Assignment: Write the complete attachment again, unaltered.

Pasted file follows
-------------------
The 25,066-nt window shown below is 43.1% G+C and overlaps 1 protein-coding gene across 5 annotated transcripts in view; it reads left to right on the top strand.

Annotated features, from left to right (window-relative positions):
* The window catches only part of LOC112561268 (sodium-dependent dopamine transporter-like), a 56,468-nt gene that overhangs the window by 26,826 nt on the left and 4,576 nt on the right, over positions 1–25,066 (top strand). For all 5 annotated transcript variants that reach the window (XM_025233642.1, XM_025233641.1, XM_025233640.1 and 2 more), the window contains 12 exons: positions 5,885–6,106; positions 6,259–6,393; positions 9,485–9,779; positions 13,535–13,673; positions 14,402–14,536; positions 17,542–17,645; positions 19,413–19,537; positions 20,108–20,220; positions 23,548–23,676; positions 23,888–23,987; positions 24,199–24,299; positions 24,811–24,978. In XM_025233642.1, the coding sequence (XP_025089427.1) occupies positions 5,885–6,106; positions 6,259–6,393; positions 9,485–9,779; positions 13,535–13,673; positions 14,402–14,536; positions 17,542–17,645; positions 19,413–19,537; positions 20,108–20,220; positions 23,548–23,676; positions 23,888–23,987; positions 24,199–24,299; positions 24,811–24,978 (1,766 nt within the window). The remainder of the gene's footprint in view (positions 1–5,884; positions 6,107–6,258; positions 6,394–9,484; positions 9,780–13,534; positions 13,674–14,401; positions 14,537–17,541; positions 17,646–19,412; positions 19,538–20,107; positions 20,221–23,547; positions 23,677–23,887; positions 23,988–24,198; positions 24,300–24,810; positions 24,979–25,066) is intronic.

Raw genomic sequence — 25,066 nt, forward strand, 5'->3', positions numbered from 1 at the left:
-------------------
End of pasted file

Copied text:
The 25,066-nt window shown below is 43.1% G+C and overlaps 1 protein-coding gene across 5 annotated transcripts in view; it reads left to right on the top strand.

Annotated features, from left to right (window-relative positions):
* The window catches only part of LOC112561268 (sodium-dependent dopamine transporter-like), a 56,468-nt gene that overhangs the window by 26,826 nt on the left and 4,576 nt on the right, over positions 1–25,066 (top strand). For all 5 annotated transcript variants that reach the window (XM_025233642.1, XM_025233641.1, XM_025233640.1 and 2 more), the window contains 12 exons: positions 5,885–6,106; positions 6,259–6,393; positions 9,485–9,779; positions 13,535–13,673; positions 14,402–14,536; positions 17,542–17,645; positions 19,413–19,537; positions 20,108–20,220; positions 23,548–23,676; positions 23,888–23,987; positions 24,199–24,299; positions 24,811–24,978. In XM_025233642.1, the coding sequence (XP_025089427.1) occupies positions 5,885–6,106; positions 6,259–6,393; positions 9,485–9,779; positions 13,535–13,673; positions 14,402–14,536; positions 17,542–17,645; positions 19,413–19,537; positions 20,108–20,220; positions 23,548–23,676; positions 23,888–23,987; positions 24,199–24,299; positions 24,811–24,978 (1,766 nt within the window). The remainder of the gene's footprint in view (positions 1–5,884; positions 6,107–6,258; positions 6,394–9,484; positions 9,780–13,534; positions 13,674–14,401; positions 14,537–17,541; positions 17,646–19,412; positions 19,538–20,107; positions 20,221–23,547; positions 23,677–23,887; positions 23,988–24,198; positions 24,300–24,810; positions 24,979–25,066) is intronic.

Raw genomic sequence — 25,066 nt, forward strand, 5'->3', positions numbered from 1 at the left: